CHARLIE DUTTON GALLERY

1A Princton Street, LONDON WC1R 4AX

www.charlieduttongallery.com

 

 

'Growth Area'

new work by

SIMON HADDOCK

Artist reception 12th May 2011

13th May - 4th June

 

Charlie Dutton Gallery is proud to present Simon Haddock who is a painter and installation artist living and working in London.

 


His constructed landscapes have the quality of an imaginary urban landscape, and in his new work he moves to explore some of the imperatives and fragile coexistences that underpin this complex human, technological ecosystem.

At first “Growth Area” seems like a terminology from another world, the financial speculator’s boardroom, a biological observation, or a graph depicting demographic migration. In his first solo show at Charlie Dutton gallery, Haddock examines the concepts of speculation, proliferation and becoming, as “mythologies of expansion”, through the idea of landscape painting and the psyche of the city.

 

'Mast'



In this exhibition, he further explores the connection between the methodologies of painting and patterns of growth, qualities that are at once physically tangible and intuitively felt. He describes a painting ‘acting like a virus.’ Extending this idea he says ‘a work quickly creates its own relations, its own logic; a propagation of possibilities multiplying itself into being’. The new works appear almost cartographic, surfaces across which structures and visual forms ‘migrate’. ‘The process of making the work is like the generation of a multi-dimensional map evolving through time. As a work grows, hamlets or satellite towns on the outskirts gradually become subsumed. The fabric of the painting slowly reveals these settlements, and their importance in the work may grow or dissipate into nothingness.’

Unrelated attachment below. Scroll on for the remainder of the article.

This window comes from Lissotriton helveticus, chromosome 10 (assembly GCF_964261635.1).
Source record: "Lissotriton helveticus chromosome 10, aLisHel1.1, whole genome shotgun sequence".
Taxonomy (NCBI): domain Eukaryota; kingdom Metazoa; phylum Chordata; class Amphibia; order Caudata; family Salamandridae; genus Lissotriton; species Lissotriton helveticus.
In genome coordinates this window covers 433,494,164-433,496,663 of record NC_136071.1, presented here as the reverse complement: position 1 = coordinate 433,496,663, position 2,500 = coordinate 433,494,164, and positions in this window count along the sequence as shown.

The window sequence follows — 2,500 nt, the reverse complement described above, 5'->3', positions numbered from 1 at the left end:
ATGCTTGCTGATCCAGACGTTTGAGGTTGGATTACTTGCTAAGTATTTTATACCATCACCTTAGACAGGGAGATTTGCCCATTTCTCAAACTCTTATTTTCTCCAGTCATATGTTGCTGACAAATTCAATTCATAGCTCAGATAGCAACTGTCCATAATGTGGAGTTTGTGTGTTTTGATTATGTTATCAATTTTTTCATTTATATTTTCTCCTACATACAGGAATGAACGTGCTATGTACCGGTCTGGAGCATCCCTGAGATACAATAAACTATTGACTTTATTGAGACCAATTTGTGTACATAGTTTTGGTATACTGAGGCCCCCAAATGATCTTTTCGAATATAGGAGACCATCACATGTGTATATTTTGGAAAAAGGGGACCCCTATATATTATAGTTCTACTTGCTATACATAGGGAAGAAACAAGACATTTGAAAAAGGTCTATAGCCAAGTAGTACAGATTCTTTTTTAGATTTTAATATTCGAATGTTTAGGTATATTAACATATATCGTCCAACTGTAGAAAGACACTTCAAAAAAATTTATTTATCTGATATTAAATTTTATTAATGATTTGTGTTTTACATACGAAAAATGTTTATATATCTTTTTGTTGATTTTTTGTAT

Despite their overt vibrancy, these paintings function as abstracted narratives whose terminology only slowly comes into focus. Some of their directive force suggests influences of early renaissance painting, with points of ‘significance’ created by arrow and gesture, as might appear in an altar piece depicting a row of Saints and their attributes. The spatial logic of the work also echoes elements of constructivism, or the dreamlike convolutions of surrealism in a neon-lit modernity.

 

 

 

Private View Invite

Newsletter April 2011

 

 

 

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